PULGASARI

Directors: Shin Sang-ok & Chong Gon Jo
Year: 1985
Country: North Korea

North Korean dictator Kim Jong-il was, famously, an avid film buff. His personal collection of movies was vast, and his favourites included the Rambo and James Bond films. He adored the cinematic traditions of the US and Britain in private, even while publicly railing against those countries on the world stage. By the 1980s, Kim had become determined to develop a film industry in North Korea that would rival the output of the capitalist superpowers, but there was a problem. The Kim regime’s brutal oppression and strict censorship made it difficult for artistic expression to flourish, and North Korean cinema became known for melodramatic, shoddily made propaganda pieces which simply could not compete with Hollywood. Kim poured more and more money into the endeavour, but all the financial resources of the state could not make up for a lack of talent and expertise.

It’s from this context that the North Korean giant monster epic Pulgasari was made – and the tale of the film’s production is almost more unbelievable than the film itself. In 1978, Kim Jong-il orchestrated the kidnapping of famous South Korean director Shin Sang-ok and his wife, the actress Choi Eun-hee. The couple were imprisoned in the north for eight years, and forced to produce films for the North Korean film industry.

Pulgasari is the final film that Shin directed for Kim Jong-il, before he and Choi escaped captivity. It has been widely derided by Western critics as both a shoddy Godzilla ripoff, and heavy-handed propaganda from the Kim dynasty. Nonetheless, Pulgasari the “Commie-Kaiju Titan” has amassed a considerable cult following outside of North Korea.

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Pulgasari marches alongside the peasant army to victory.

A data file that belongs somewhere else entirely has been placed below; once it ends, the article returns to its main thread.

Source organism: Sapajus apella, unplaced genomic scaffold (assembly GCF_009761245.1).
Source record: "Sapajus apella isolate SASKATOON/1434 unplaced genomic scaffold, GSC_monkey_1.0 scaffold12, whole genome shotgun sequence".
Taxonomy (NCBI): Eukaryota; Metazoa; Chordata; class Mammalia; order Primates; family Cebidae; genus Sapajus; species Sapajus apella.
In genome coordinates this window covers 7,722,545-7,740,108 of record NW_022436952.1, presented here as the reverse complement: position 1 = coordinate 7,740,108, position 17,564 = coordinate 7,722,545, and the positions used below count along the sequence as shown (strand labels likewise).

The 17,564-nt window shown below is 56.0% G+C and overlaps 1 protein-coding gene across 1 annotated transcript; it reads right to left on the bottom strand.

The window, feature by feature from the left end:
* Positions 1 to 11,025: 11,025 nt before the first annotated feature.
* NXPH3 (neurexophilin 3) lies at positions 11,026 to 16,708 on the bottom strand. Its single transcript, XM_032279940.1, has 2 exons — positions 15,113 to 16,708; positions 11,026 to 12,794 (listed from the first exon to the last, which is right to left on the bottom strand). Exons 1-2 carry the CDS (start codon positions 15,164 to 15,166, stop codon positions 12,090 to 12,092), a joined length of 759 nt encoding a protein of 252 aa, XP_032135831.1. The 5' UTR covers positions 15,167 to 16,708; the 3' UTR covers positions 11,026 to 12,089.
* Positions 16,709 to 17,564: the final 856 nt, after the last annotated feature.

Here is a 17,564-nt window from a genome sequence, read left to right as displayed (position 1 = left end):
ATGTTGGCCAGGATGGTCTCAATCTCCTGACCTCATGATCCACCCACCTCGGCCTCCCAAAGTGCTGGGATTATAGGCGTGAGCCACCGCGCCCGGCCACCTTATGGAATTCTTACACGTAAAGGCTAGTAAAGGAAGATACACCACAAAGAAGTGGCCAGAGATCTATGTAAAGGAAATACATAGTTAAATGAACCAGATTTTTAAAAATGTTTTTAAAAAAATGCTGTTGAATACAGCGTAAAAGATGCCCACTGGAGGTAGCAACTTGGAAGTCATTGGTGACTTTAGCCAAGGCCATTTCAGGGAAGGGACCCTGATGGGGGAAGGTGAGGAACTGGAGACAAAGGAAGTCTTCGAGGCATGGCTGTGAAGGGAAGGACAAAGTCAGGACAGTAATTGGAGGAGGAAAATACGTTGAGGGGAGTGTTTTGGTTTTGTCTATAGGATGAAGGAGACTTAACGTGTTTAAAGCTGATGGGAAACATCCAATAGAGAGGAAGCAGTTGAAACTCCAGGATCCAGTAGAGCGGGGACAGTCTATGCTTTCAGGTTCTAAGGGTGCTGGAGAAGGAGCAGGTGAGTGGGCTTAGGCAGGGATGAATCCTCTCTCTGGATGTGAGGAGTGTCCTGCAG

The film takes place in medieval Korea, where an evil king tries to stamp out a peasant revolt. An old blacksmith, wasting away in a prison cell, moulds a small figure out of rice and prays for it to defend his people from oppression. With his dying breath he gives the figure to his son and daughter, and when a drop of the daughter’s blood falls upon it, the figure comes to life.

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The blacksmith’s son and daughter are the film’s main human characters.

The tiny Pulgasari is somewhat goofy, and grows larger by eating metal. Sewing needles at first, then shovel heads and cooking pots, and eventually entire cannons once he has reached the size of a modern skyscraper. With the help of Pulgasari, the peasants are able to rise up and overthrow the corrupt monarchy – but they soon learn that such a creature cannot remain under control forever. The monster’s appetite for iron is never-ending, forming a (somewhat baffling and contradictory) warning for North Korean audiences against the dangers of greed and individual wealth.

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Once fully grown, Pulgasari can be a fearsome ally or a dangerous foe.

The villain of the piece, the tyrannical king, is also a baffling character. His mannerisms and behaviours bear a striking resemblance to Kim Jong-il, who is credited as the film’s executive producer. Are the similarities unintentional, or a subtle act of rebellion on the part of the abducted director Shin?

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The dictatorial king is possibly a parody of Kim Jong-il.

Obviously, Pulgasari draws most of its inspiration from the Japanese Godzilla franchise. Specifically, Pulgasari is inspired by the Shōwa-era Godzilla films of the 1960s. Situated between the post-Hiroshima terror of the 1954 original Gojira, and the series’ return to its dark, gritty roots in the ’70s, Shōwa Godzilla was a lighthearted, kid-friendly creature who regularly saved humanity from war and destruction. Likewise, Pulgasari is a benign, even lovable character for most of the film. However, the high production values also reminded me of my entry for BurmaNever Shall We Be Enslaved – particularly through the lavish costumes, grand historical sets, and huge battle sequences with hundreds of extras.

Ignoring the horrific circumstances under which it was made, and its ties to one of the most oppressive governments in recent history, Pulgasari stands on its own as an entertaining film – in my view, much more so than many in the West have given it credit for. In terms of special effects and visual flair, it rivals some of the Godzilla films from around the same time. Its performances are cheesy and melodramatic, but as good as could be hoped for in a film of its time and genre. With a talented director, albeit a coerced one, and the resources of an entire country being desperately funneled into its production, Pulgasari manages to create some scenes of true spectacle and even some moderately successful human drama.

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